This tutorial shows to to create a basic project for the RISC-V-based ESP32-C3 device and how to debug it with JTAG. We will show all the necessary wiring on the ESP32-C3-DevKitM board, as well as the steps required to configure the software.
The ESP32-C3 chip includes its own on-chip USB-to-JTAG engine, so it can be debugged by connecting a secondary USB cable to the special debug USB pins (Option A). Alternatively, it can also be debugged using an external JTAG probe (Option B), however it requires additional setup described here.In order to debug ESP32-C3 using the built-in JTAG engine, you need to use a secondary USB cable and connect it to the following pins on the board:
|USB Signal||Typical wire color||ESP32-C3 Signal Name||ESP32-C3-DevKitM Pin|
|V_BUS||Red||5V||J1.13 or J1.14|
If you wanted to use an external USB-to-JTAG probe, you would need to connect the following signals according to the Espressif documentation:
|JTAG signal||JTAG20 pin||ESP32-C3 signal||ESP32-C3-DevKitM Pin|
You would also need to do additional setup as shown in this thread. For easier setup, we advise using the built-in JTAG controller instead.
Once you got all the wiring set up, follow the steps below to create a basic project and debug it:
- Start Visual Studio and open the VisualGDB ESP32 Project Wizard:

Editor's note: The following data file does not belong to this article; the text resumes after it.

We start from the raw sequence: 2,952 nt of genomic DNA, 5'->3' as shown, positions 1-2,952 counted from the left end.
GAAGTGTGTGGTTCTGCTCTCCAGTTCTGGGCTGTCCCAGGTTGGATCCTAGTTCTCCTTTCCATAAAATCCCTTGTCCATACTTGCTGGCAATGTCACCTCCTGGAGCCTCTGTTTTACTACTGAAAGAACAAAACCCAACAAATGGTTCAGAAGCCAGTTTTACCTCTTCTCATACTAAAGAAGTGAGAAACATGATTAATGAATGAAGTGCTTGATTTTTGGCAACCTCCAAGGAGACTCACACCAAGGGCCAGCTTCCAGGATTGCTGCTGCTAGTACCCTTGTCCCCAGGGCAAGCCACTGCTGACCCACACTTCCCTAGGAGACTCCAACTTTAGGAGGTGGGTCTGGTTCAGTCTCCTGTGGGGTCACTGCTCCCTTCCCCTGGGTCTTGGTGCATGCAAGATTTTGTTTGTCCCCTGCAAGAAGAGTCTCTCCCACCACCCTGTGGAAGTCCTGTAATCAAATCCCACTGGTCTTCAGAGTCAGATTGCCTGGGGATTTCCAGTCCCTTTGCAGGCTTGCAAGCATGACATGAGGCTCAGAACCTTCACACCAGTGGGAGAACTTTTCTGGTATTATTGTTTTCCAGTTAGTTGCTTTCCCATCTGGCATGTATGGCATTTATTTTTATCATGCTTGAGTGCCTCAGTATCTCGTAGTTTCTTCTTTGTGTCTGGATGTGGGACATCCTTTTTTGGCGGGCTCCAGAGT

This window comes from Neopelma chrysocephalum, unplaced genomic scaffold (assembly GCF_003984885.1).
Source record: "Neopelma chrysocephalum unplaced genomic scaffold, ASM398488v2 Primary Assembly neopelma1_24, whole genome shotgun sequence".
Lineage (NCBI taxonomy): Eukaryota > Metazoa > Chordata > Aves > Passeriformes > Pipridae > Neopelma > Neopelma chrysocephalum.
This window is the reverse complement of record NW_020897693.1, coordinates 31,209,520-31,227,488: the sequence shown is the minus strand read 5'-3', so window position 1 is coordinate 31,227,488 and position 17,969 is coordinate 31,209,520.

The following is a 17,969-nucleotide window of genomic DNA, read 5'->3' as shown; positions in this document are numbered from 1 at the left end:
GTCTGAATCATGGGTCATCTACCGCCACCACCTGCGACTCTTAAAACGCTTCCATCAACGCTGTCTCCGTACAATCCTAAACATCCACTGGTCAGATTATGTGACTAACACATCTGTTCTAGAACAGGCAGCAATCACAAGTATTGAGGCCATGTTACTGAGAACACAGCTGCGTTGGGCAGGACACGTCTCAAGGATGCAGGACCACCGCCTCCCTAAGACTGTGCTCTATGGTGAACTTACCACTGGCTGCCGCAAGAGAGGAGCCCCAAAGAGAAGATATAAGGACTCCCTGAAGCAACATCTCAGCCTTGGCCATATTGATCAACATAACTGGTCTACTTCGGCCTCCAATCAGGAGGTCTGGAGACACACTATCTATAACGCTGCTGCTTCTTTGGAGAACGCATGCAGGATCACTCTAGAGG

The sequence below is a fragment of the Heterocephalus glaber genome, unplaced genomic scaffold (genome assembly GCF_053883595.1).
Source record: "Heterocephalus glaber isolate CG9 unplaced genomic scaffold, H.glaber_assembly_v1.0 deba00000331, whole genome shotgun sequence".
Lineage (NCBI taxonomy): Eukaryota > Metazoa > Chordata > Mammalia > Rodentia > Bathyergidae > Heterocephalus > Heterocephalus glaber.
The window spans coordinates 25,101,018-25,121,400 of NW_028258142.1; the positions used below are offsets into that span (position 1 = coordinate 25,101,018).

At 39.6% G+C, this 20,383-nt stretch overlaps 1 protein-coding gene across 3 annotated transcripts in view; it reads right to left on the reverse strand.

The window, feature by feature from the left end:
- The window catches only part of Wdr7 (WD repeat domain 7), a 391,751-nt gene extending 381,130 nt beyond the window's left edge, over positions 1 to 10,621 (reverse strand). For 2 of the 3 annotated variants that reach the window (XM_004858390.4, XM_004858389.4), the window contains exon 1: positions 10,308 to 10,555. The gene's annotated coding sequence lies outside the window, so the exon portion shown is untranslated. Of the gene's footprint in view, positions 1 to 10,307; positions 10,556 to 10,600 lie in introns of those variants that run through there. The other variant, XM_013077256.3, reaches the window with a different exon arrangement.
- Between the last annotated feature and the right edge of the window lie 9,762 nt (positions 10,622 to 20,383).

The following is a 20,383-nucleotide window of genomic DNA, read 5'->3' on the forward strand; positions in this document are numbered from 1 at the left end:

- Pick a name and location for your project:
- Proceed with the default CMake build system:
- Make sure you are using VisualGDB 5.6+, the esp32-gcc8.4.0-r3 toolchain or later and the ESP-IDF 4.3 or later. Then, select the ESP32C3 chip in the wizard:
- Proceed with cloning the basic “blink” example:
- Connect the secondary USB cable as shown in the beginning of this tutorial. VisualGDB will automatically detect the ESP32C3 built-in JTAG interface and will select it on the Debug method page. Press “Test” to verify the connection:
- Use the “test” button to verify the connection. Note that VisualGDB may report that most device registers are set to 0. This is expected for ESP32-C3 devices and does not indicate an error:
- Finally, press “Finish” to create the project. Now you will be able to build and debug it as usual:
- Note that the default blink example does not blink the on-board LED. Instead, it configures IO5 (that would be normally used as a TDI signal for external JTAG debugging) as an output and slowly toggles it. In order to debug the code with an external JTAG debugger, this would need to be disabled (e.g. by changing the BLINK_GPIO) in addition to following the steps described here.